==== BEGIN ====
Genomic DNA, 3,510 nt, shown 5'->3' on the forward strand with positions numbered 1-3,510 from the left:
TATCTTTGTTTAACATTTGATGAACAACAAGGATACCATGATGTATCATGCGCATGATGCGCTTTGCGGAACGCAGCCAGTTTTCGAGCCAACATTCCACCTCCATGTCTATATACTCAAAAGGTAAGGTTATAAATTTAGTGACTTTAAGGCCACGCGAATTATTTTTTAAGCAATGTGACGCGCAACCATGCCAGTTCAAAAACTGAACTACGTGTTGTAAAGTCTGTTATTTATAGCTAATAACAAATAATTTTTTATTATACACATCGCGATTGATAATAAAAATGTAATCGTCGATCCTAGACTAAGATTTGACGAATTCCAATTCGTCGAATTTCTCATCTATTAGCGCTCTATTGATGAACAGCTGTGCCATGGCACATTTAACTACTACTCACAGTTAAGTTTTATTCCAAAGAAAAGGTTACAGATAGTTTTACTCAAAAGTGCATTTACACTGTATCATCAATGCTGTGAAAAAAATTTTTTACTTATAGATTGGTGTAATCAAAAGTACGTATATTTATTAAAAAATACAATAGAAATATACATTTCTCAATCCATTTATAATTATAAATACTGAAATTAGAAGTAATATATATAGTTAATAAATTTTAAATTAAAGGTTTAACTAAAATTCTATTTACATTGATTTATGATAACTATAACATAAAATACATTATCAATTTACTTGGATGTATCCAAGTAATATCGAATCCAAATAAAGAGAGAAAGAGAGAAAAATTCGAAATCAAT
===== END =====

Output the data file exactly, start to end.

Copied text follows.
Genomic DNA, 3,510 nt, shown 5'->3' on the forward strand with positions numbered 1-3,510 from the left:
TATCTTTGTTTAACATTTGATGAACAACAAGGATACCATGATGTATCATGCGCATGATGCGCTTTGCGGAACGCAGCCAGTTTTCGAGCCAACATTCCACCTCCATGTCTATATACTCAAAAGGTAAGGTTATAAATTTAGTGACTTTAAGGCCACGCGAATTATTTTTTAAGCAATGTGACGCGCAACCATGCCAGTTCAAAAACTGAACTACGTGTTGTAAAGTCTGTTATTTATAGCTAATAACAAATAATTTTTTATTATACACATCGCGATTGATAATAAAAATGTAATCGTCGATCCTAGACTAAGATTTGACGAATTCCAATTCGTCGAATTTCTCATCTATTAGCGCTCTATTGATGAACAGCTGTGCCATGGCACATTTAACTACTACTCACAGTTAAGTTTTATTCCAAAGAAAAGGTTACAGATAGTTTTACTCAAAAGTGCATTTACACTGTATCATCAATGCTGTGAAAAAAATTTTTTACTTATAGATTGGTGTAATCAAAAGTACGTATATTTATTAAAAAATACAATAGAAATATACATTTCTCAATCCATTTATAATTATAAATACTGAAATTAGAAGTAATATATATAGTTAATAAATTTTAAATTAAAGGTTTAACTAAAATTCTATTTACATTGATTTATGATAACTATAACATAAAATACATTATCAATTTACTTGGATGTATCCAAGTAATATCGAATCCAAATAAAGAGAGAAAGAGAGAAAAATTCGAAATCAAT